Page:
Friday, 17 June 2016

The Conscience of a Liberal, by Paul Krugman

This book, by renowned economist Paul Krugman, is less an apology for liberalism and more of a polemic against conservatism, or at least its American variety. This is not necessarily a fault; there is much about conservatism that deserves to be criticised. Nevertheless, it is only really in the last chapter that he establishes the positive case for liberalism. I would have liked him to talk more about what it means to be a 'liberal,' as I am not altogether sure if I am one. I suppose in a British context, I would be considered a moderate conservative and in an American context I would be considered a moderate liberal.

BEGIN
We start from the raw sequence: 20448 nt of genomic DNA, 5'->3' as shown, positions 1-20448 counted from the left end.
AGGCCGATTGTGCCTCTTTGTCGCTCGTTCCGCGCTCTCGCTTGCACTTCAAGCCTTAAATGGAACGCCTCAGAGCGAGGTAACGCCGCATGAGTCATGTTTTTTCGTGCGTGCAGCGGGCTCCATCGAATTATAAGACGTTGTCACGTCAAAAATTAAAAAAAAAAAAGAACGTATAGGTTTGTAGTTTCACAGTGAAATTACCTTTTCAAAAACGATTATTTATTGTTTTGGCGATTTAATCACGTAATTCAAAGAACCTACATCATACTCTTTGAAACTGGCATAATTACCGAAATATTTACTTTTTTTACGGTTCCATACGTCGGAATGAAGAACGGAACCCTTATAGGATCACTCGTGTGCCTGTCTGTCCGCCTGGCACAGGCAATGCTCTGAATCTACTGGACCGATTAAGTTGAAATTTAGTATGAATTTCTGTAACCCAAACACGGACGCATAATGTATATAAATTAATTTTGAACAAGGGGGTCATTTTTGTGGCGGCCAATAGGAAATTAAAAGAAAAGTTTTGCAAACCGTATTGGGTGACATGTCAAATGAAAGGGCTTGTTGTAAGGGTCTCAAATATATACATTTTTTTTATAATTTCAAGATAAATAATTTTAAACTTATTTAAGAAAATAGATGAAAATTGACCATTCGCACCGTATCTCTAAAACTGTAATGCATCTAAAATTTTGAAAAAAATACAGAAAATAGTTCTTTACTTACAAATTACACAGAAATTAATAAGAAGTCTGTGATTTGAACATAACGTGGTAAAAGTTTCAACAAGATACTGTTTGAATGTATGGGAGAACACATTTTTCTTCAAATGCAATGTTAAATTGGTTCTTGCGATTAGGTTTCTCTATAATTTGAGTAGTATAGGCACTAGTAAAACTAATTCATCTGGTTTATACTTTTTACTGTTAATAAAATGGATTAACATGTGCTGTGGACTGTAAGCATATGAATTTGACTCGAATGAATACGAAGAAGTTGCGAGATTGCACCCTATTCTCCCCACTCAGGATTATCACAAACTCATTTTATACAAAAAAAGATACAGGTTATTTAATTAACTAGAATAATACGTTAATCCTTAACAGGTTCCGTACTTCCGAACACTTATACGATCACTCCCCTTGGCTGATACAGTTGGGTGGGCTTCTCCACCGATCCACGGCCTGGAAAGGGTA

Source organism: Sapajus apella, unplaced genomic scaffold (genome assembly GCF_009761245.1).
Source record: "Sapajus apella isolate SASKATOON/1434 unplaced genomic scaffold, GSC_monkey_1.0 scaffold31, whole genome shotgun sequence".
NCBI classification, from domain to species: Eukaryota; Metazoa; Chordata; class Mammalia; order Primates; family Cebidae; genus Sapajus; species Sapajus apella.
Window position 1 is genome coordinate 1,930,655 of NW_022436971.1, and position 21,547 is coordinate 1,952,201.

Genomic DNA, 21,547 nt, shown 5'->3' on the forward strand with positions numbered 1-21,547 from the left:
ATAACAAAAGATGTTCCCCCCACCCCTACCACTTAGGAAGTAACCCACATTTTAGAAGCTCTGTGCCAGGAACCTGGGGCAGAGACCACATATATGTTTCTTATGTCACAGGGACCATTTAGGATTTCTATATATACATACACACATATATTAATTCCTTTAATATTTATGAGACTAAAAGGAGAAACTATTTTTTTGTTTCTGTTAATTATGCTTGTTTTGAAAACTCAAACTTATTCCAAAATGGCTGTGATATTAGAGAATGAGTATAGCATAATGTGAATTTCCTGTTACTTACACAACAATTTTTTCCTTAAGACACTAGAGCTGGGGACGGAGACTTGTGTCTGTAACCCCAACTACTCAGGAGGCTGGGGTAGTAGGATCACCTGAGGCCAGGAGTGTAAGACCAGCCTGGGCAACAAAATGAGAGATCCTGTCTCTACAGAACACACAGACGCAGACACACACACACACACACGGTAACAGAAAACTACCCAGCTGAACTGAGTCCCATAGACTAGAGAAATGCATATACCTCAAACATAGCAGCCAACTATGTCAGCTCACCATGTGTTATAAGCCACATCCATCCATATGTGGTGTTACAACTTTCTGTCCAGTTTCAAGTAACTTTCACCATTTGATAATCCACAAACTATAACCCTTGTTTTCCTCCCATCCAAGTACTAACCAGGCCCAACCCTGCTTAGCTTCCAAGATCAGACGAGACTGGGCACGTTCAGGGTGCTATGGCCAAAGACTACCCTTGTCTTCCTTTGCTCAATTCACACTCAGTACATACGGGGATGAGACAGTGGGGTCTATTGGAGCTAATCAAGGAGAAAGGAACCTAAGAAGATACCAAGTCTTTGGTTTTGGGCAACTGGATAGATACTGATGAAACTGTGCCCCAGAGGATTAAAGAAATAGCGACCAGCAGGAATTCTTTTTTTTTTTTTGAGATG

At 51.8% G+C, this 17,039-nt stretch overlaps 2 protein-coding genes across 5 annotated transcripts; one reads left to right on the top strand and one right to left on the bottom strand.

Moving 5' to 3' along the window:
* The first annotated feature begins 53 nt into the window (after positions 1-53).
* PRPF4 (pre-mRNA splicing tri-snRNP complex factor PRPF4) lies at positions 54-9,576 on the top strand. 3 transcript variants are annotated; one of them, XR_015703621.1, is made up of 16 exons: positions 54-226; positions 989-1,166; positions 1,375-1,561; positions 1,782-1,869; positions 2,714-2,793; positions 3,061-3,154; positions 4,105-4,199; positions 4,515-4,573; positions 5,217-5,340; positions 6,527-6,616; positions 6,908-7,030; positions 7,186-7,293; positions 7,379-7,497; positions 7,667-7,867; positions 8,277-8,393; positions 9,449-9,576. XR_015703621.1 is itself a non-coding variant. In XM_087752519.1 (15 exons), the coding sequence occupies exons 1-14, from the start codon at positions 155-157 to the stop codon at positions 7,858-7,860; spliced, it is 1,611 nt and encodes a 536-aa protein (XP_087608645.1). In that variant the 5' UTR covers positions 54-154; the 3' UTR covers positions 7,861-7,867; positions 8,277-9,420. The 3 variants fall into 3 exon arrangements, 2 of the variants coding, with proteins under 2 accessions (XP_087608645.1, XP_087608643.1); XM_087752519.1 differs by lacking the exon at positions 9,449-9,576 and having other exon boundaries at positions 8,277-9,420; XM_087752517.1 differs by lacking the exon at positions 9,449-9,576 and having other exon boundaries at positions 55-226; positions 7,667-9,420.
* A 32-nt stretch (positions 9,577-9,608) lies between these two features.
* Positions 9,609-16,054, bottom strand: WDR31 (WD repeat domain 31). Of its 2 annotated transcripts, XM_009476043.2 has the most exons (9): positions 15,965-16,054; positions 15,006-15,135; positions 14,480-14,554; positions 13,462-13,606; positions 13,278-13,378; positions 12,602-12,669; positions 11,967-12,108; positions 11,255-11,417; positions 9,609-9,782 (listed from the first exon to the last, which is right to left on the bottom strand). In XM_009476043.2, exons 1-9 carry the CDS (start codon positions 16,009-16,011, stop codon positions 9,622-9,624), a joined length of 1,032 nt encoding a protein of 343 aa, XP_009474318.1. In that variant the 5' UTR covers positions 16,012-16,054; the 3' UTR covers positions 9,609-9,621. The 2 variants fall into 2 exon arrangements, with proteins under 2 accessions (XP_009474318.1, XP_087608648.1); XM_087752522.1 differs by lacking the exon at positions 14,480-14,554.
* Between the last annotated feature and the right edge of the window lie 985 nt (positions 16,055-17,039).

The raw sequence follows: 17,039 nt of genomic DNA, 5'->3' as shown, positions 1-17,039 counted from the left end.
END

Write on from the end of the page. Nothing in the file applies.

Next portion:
The reader will learn much about the history of the USA in the Twentieth Century. Krugman argues that America before the Depression was a deeply unequal society, in which the wealthy possessed enormous power. This changed with the Depression, the New Deal and the Second World War, which had an enormous leveling effect. Krugman is a Kenynesian economist and he emphasizes the role of the ideas of John Maynard Keynes in the post-war economic settlement of America. He points out that in his time, Keynes' ideas were actually very conservative. Nearly all of Keynes' intellectual contemporaries believed that capitalism would fall and socialism and a planned economy were the future. Keynes, however, offered a way to save capitalism from Communist revolution by offering full employment and protection against depression. Our author argues that the period from the Second World War until the late Sixties was a middle-class golden age, during which the average American family enjoyed an higher standard of living than they do now.